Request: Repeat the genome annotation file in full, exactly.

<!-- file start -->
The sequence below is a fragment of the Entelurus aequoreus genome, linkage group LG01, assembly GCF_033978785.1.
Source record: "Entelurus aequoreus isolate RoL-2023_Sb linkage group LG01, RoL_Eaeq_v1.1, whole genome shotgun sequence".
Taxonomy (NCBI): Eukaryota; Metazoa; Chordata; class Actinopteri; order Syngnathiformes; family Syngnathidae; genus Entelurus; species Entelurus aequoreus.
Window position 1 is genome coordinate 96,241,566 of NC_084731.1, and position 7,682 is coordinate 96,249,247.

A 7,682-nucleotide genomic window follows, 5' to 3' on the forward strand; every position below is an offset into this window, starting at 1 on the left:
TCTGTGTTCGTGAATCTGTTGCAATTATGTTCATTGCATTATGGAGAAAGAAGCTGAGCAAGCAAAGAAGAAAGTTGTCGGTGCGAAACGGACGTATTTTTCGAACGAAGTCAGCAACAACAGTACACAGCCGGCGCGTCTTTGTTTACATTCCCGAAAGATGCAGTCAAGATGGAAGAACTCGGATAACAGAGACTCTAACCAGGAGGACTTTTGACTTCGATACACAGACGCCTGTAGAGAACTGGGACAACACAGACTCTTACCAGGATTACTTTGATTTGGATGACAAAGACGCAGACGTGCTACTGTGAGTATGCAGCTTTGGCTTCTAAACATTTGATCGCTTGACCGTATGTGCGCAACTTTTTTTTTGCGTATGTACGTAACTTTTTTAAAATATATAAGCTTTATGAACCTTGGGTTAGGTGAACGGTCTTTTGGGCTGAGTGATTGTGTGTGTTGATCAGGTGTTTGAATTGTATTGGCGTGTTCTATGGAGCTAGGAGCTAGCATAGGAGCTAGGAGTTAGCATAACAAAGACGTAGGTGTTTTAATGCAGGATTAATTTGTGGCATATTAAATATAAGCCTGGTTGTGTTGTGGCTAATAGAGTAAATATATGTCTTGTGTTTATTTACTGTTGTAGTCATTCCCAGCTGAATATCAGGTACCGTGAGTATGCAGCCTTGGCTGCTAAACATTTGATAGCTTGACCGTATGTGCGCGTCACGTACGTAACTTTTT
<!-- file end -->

The sequence below is a fragment of the Entelurus aequoreus genome, linkage group LG01, assembly GCF_033978785.1.
Source record: "Entelurus aequoreus isolate RoL-2023_Sb linkage group LG01, RoL_Eaeq_v1.1, whole genome shotgun sequence".
Taxonomy (NCBI): Eukaryota; Metazoa; Chordata; class Actinopteri; order Syngnathiformes; family Syngnathidae; genus Entelurus; species Entelurus aequoreus.
Window position 1 is genome coordinate 96,241,566 of NC_084731.1, and position 7,682 is coordinate 96,249,247.

A 7,682-nucleotide genomic window follows, 5' to 3' on the forward strand; every position below is an offset into this window, starting at 1 on the left:
TCTGTGTTCGTGAATCTGTTGCAATTATGTTCATTGCATTATGGAGAAAGAAGCTGAGCAAGCAAAGAAGAAAGTTGTCGGTGCGAAACGGACGTATTTTTCGAACGAAGTCAGCAACAACAGTACACAGCCGGCGCGTCTTTGTTTACATTCCCGAAAGATGCAGTCAAGATGGAAGAACTCGGATAACAGAGACTCTAACCAGGAGGACTTTTGACTTCGATACACAGACGCCTGTAGAGAACTGGGACAACACAGACTCTTACCAGGATTACTTTGATTTGGATGACAAAGACGCAGACGTGCTACTGTGAGTATGCAGCTTTGGCTTCTAAACATTTGATCGCTTGACCGTATGTGCGCAACTTTTTTTTTGCGTATGTACGTAACTTTTTTAAAATATATAAGCTTTATGAACCTTGGGTTAGGTGAACGGTCTTTTGGGCTGAGTGATTGTGTGTGTTGATCAGGTGTTTGAATTGTATTGGCGTGTTCTATGGAGCTAGGAGCTAGCATAGGAGCTAGGAGTTAGCATAACAAAGACGTAGGTGTTTTAATGCAGGATTAATTTGTGGCATATTAAATATAAGCCTGGTTGTGTTGTGGCTAATAGAGTAAATATATGTCTTGTGTTTATTTACTGTTGTAGTCATTCCCAGCTGAATATCAGGTACCGTGAGTATGCAGCCTTGGCTGCTAAACATTTGATAGCTTGACCGTATGTGCGCGTCACGTACGTAACTTTTT